For a person with more energy than she knows what to do with, sitting at a desk for eight hours a day while staring at a screen did not appeal. Add to that the fact that, by some timing misfortune, I missed the grade school class where you learn how to type, there was just no way that a career in software/computer engineering was going to happen. So when I first heard about Hacker Fellows, my initial thought was, That sounds cool and all, but…nope.
Sure, I had taken some Computer Science courses during college, even decided to minor in it since programming was useful in electrical engineering and research, but I had no delusions that those classes would lead to my first job. While seeing solutions come together bit by bit was fun and the satisfaction of finding the right bit of code was wonderful, those long hours of debugging or looking for missing semi-colons were not for me.
Thus it was that after a labyrinth of changing plans I ended up sitting in a room overlooking Midtown Detroit and wondering what in the world I was doing there. I had no job lined up, way less development experience than everyone else, and only some basic microcontroller knowledge. Yet, I somehow found my way into the 2017 Hacker Fellows cohort. And despite my general lack of any sort of concrete plan, I learned a lot, and not just about code.
Here’s the short version:
Developers are Pretty Cool People. I don’t just mean the secret agent hacker, who can find his way past firewalls and expose conspiracies. I mean the everyday people who write the software we use all the time. The other Hacker Fellows were more than happy to help when I had questions (or the same question about Github over and over again), and seeing how excited everyone got about their projects was inspiring.
Persistence Pays Off. Going into the Hacker Fellows bootcamp (and really the beginning of adult life) without a job at the other end was…terrifying. Fortunately, with the dedication of those running the program and the encouragement of my cohort, I was able to interview with several companies during the boot camp and eventually found a job. It took a lot of time and persistence, but I am now working with OPS Solutions as a member of their Applications Engineering team. Working on augmented reality projects has been amazing, and it just goes to show that the time and effort put into finding the right job really are worth it.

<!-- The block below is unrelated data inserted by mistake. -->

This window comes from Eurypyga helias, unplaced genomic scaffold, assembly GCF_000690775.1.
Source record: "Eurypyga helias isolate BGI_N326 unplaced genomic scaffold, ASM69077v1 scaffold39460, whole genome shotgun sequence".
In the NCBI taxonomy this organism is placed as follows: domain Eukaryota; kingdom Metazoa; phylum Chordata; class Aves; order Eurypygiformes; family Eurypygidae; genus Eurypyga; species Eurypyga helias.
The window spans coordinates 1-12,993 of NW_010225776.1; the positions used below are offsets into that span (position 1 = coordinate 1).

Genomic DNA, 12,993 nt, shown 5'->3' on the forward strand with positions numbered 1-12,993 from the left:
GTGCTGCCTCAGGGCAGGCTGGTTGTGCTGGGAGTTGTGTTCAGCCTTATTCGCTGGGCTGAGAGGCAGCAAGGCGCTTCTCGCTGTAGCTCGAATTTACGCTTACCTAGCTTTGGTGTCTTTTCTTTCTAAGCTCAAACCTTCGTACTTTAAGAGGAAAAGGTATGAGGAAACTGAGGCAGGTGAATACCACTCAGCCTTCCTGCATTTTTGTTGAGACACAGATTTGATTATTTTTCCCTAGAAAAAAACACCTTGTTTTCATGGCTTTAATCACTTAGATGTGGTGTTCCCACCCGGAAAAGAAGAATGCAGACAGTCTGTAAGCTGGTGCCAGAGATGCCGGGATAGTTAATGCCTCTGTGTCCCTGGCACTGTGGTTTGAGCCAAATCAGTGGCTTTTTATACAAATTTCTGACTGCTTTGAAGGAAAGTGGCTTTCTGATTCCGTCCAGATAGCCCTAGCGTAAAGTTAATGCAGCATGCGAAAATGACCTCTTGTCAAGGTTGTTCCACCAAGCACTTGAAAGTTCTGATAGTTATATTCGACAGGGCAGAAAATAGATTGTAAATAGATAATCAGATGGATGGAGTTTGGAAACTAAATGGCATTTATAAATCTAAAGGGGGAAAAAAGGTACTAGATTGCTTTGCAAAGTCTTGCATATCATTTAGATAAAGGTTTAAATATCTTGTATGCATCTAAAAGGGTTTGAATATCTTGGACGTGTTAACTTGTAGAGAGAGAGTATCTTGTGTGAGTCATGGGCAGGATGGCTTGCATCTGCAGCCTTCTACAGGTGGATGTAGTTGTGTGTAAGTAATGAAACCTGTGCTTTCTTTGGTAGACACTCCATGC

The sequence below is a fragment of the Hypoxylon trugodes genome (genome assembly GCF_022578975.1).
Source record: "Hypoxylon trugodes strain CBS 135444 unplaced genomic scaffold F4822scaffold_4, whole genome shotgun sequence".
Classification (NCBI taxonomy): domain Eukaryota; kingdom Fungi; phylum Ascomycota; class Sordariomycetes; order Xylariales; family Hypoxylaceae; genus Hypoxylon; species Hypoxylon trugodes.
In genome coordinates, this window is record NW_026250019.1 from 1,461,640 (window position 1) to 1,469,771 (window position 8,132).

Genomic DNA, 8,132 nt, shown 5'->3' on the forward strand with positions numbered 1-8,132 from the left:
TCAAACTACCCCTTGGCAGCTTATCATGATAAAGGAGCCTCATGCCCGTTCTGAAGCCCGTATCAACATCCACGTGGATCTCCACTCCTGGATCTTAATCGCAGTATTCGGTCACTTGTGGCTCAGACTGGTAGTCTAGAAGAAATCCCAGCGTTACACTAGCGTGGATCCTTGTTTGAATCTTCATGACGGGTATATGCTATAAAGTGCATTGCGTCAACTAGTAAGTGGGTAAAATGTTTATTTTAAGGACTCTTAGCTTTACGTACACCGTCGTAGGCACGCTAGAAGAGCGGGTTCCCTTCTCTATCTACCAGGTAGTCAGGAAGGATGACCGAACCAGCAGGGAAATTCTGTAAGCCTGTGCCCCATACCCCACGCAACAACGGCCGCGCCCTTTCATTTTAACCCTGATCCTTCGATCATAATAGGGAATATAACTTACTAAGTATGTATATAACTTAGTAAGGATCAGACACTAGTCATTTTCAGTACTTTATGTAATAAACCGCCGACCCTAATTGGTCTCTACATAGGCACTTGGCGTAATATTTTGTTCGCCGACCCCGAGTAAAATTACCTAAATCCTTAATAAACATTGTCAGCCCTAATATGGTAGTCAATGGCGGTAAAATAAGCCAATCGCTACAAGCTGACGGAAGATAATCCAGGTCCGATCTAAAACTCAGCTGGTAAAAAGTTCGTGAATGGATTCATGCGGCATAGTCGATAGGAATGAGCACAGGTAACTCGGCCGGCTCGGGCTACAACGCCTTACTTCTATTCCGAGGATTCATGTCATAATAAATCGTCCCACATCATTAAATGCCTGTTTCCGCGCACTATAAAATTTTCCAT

The Two Most Important Things You Learn In College Aren’t Graded. Two things you learn in college are how to learn and how to persevere. School is hard. As an engineering major, I feel qualified to make that claim. But if you can stick with it enough to understand how you learn and how to keep trying until you get things working, you’re in good shape to start a job, especially in a small company, where everyone must wear many different hats. Yes, the principles I learned in class come up a fair amount, but development is a lot more about knowing where to find the information you need and how to process it than knowing it all ahead of time.
Not all “Development” Jobs are for Developers. My official title at OPS Solutions is Development Engineer. I don’t write code. At least not often. I spend most of my time figuring out what our systems can do, talking with customers about what they want our systems to do, working with my colleagues to make those two meet, integrating new hardware, managing proof of concepts, testing new projectors, troubleshooting, and…well, you get the point. A couple of my smaller projects do involve writing code, but having such a variety of things to work on actually makes those fun.
So yes, I may still have to look at the keys when I type and I may not be a developer in the customary sense of the word, but I’m so grateful to be working with an awesome company that’s developing products that didn’t exist before! And I’m proud to call myself a member of the 2017 Hacker Fellows cohort, even if I’m not a “coder.”
Courtney Myers is a 2017 Hacker Fellow who studied Electrical Engineering at Hope College. She is currently working with OPS Solutions in Wixom.